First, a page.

Where do the gypsies come from

Historical documents on the earliest history of gypsies are scarce. Their culture is largely shaped by oral tradition. Therefore, very little can be said with certainty about the origins of their people. Some scholars doubt whether Gypsies constitute 1 people.

Indian origin

Many Gypsies believe they have their roots in the Punjab region of northwest India. The word Sinti is said to derive from Sindhu, the local name for the river Indus. There are also linguistic references that support this belief. For instance, Sinti and the Romance language Gypsy are related to Hindi. Both are descendants of the ancient Indo-Aryan Sanskrit language. In both languages, verb conjugation and noun conjugation are very similar. However, a common language is not evidence of ethnicity. The English-speaking Dutch do not yet have British ancestry. But language alone is not indicative of the Indian ancestry of Sinti and Roman. Further evidence pointing to India was found in the 1930s and 1940s using physical anthropology and blood tests. More recently, DNA studies have been added showing that Gypsies are genetically closer to Indians than to Europeans, but no definitive conclusions can be drawn from this evidence.

emigration to europe
Even more difficult to explain than the origin of the Gypsies is the reason why they left India. An early medieval Persian text tells of a king who wanted a little more relaxation and pleasure for his industrious people He sent him 12,000 Indians. Because of his career as a musician, he is considered the progenitor of the travellers who later travelled to Europe. Other accounts attribute migration to flight from persecution or military invasion. The Gypsies came to Europe in the 15th century and stayed in Arab countries and Turkey.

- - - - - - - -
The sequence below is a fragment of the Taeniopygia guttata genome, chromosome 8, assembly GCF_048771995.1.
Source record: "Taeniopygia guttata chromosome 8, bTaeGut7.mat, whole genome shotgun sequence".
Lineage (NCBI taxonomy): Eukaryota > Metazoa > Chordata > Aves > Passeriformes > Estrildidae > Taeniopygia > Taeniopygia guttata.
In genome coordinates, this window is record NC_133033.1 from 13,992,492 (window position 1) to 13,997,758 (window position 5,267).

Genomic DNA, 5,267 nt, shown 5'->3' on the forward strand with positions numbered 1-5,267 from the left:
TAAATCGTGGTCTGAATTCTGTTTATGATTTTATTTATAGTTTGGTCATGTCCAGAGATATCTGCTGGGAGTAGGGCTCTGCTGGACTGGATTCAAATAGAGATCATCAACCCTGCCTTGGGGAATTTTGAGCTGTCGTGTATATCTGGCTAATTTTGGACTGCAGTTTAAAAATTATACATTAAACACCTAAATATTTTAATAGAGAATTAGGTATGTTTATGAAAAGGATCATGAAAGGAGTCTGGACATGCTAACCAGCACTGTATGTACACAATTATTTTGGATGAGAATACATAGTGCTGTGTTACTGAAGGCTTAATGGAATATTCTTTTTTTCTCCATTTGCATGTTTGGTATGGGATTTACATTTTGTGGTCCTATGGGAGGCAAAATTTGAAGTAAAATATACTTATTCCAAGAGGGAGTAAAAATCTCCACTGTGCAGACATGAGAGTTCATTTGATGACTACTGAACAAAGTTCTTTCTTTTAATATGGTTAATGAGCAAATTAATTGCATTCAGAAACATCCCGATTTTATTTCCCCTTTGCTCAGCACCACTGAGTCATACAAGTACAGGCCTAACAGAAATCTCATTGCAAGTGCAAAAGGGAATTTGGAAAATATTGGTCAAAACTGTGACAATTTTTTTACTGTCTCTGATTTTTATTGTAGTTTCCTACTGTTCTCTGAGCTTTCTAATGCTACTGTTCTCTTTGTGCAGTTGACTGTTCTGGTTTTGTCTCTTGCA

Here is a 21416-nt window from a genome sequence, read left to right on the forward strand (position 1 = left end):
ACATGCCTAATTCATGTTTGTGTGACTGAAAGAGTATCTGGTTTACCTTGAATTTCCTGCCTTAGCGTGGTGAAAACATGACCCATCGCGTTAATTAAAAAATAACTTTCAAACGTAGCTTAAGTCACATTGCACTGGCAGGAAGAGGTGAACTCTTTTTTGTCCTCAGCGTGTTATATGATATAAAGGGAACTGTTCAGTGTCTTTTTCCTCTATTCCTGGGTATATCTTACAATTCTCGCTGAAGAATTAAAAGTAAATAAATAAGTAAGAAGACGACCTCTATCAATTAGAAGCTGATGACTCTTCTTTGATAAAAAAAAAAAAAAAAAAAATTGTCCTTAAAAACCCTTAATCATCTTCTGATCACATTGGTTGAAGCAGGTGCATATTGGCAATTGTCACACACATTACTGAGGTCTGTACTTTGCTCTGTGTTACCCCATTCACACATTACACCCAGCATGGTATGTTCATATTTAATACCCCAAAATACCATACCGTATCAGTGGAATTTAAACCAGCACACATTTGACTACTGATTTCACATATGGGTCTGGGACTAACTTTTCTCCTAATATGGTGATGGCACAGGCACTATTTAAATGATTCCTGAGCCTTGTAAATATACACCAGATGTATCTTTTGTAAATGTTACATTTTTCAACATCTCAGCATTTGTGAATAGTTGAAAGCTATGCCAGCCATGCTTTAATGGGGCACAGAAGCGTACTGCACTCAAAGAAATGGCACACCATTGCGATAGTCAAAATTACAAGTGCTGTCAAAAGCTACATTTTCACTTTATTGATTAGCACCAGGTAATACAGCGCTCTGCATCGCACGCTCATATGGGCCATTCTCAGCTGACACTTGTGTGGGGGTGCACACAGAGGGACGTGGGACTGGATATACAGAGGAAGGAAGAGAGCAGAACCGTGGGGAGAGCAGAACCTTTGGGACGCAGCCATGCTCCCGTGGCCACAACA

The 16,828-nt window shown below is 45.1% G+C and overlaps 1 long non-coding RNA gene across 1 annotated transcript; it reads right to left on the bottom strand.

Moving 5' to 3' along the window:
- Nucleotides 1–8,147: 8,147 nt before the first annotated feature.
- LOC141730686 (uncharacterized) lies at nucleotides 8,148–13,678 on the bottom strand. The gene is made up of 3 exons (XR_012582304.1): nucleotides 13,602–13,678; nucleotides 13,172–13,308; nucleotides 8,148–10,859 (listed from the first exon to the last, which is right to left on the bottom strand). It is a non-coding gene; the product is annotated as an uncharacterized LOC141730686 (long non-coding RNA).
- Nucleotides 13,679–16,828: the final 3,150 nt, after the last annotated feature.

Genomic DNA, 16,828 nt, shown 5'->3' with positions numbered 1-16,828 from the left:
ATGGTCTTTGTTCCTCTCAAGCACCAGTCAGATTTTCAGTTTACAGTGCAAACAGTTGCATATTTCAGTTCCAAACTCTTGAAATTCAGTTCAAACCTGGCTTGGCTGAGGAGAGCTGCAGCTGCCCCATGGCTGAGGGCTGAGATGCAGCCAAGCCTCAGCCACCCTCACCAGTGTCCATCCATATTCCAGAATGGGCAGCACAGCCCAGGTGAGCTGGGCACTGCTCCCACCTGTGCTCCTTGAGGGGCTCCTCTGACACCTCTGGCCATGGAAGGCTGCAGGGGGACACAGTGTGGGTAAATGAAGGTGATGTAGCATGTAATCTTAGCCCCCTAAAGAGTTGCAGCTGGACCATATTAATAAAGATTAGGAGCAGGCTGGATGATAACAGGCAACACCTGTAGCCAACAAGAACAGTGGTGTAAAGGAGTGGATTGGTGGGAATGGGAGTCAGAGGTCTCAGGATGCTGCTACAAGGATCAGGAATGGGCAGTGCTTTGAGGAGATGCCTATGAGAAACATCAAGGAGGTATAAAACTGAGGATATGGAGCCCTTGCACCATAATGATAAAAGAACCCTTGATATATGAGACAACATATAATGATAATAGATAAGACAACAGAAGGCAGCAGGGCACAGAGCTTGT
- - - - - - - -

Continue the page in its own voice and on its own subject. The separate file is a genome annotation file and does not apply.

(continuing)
The origin of the term "gypsy" cannot be determined with certainty either. An 11th-century Byzantine text mentions a people called "Adsincani", a variant of the Greek Atsinganoi. The name Atsinganoi may also be the origin of the word "gypsy", meaning "tsigane" in French and "tsygan" in Russian. Therefore, the meaning often given to the German word gypsy to draw crooks is probably not its etymological origin. Sinti and Roma were not in Germany at that time. An alternative explanation is that the word gypsy is derived from the Persian word asinkari, meaning blacksmith, but whether this was also a profession, mainly for the Sinti and Romans, and why they were called so.

Gypsy: A group?

The collective name 'gypsy' means human, suggesting that all these migrant groups formed one people. The Sinti and Roma (a subgroup of the eponymous people) living in the Netherlands see it differently. Although similar in language and customs, they do not consider themselves a group. Roma 'only' migrated to the Netherlands in the 19th and 20th centuries, mainly from Eastern Europe. Sinti have lived in the Netherlands for some time, coming mainly from France and Germany. But what is true for both groups is that they see things differently from the citizens they call Gaje.

Recent publications also indicate that outsiders call Sinti and Roma 'gypsies'. North American Indians and said: but in fact the different tribes are not related to each other." Thinking of the Gypsies as a people, he said, is a social construct. In practice, these are often groups with little or no connection, no common history and not always speaking the same language. The government labels Gypsy groups as Gypsies. This was based on criteria such as family travel, exotic appearance or non-Dutch origin. This marking would also have led the group to see themselves as independent people.
The different opinions indicate that there is no consensus on the issue of Sinti and Roman origin.